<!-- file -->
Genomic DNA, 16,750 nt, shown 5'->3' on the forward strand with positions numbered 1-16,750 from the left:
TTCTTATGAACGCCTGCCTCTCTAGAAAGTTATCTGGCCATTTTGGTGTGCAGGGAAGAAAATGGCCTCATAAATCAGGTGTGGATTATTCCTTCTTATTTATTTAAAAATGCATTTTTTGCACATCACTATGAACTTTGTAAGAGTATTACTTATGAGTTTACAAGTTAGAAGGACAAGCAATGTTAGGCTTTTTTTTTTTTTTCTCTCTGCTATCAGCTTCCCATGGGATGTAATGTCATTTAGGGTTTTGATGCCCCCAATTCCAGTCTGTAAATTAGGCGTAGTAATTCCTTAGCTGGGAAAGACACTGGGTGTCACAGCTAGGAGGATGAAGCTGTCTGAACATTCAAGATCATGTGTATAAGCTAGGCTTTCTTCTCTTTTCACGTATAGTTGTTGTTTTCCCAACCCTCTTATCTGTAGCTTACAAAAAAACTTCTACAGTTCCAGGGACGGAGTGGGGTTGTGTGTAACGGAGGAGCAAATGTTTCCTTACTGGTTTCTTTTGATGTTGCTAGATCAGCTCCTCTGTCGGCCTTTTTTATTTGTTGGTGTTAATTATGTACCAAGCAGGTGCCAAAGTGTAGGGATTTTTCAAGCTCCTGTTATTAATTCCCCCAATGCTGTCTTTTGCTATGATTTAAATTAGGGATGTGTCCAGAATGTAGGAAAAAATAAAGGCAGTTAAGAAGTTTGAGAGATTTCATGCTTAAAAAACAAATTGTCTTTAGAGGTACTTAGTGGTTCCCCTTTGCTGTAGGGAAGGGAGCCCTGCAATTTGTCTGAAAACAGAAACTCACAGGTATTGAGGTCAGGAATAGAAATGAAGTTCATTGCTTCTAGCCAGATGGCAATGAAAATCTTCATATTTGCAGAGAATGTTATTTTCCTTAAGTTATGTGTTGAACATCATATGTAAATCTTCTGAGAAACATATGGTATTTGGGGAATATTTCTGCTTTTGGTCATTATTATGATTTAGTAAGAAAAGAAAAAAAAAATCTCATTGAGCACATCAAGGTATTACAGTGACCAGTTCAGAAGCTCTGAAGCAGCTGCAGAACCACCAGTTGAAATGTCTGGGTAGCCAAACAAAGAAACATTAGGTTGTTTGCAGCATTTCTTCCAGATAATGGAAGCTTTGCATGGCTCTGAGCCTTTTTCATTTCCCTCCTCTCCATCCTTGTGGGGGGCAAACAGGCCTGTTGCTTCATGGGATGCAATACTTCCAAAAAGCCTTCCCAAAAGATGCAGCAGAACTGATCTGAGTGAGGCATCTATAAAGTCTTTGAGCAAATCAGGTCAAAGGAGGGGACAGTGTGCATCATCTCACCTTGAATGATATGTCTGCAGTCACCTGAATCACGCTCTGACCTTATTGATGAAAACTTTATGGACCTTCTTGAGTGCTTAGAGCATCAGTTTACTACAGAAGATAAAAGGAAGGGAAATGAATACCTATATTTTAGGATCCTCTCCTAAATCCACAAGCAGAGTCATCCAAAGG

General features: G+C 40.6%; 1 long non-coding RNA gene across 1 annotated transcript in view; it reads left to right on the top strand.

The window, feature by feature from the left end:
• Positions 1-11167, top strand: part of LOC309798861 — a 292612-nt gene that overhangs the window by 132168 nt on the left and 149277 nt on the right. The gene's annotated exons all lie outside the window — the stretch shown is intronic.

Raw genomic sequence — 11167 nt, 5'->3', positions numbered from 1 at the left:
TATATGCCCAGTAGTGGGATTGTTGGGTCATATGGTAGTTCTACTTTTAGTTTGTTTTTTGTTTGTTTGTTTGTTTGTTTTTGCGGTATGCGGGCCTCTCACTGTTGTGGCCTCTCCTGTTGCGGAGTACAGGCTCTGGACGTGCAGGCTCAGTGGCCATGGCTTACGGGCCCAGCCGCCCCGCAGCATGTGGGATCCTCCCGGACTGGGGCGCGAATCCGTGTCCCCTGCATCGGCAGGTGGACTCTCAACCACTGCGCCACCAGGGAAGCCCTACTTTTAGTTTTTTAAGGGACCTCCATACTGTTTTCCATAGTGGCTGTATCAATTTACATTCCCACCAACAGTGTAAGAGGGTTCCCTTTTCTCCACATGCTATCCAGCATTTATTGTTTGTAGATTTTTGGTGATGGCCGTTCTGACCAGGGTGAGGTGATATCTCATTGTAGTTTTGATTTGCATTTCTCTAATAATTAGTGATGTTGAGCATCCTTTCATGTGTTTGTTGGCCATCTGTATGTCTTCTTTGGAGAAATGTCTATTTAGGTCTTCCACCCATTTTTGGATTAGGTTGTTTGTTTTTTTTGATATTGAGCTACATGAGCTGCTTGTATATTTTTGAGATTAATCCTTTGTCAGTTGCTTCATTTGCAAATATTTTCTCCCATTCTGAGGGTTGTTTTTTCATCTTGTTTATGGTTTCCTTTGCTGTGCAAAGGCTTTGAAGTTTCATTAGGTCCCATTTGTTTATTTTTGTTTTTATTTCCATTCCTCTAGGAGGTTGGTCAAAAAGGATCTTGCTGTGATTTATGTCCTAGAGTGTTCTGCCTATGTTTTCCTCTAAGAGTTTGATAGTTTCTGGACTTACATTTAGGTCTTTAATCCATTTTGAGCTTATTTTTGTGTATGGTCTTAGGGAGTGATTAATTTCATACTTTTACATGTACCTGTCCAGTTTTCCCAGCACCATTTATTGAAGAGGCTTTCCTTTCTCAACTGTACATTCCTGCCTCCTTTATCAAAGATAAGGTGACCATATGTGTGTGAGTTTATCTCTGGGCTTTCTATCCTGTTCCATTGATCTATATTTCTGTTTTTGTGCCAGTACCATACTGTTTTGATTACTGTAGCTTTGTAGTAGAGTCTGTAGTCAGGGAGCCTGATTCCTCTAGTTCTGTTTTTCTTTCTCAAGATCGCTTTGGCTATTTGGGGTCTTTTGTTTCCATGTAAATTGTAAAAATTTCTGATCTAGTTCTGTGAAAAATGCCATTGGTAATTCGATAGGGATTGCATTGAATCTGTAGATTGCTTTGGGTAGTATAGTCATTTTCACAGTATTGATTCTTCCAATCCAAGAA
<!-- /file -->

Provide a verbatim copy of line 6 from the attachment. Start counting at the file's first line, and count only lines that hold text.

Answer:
Raw genomic sequence — 11167 nt, 5'->3', positions numbered from 1 at the left: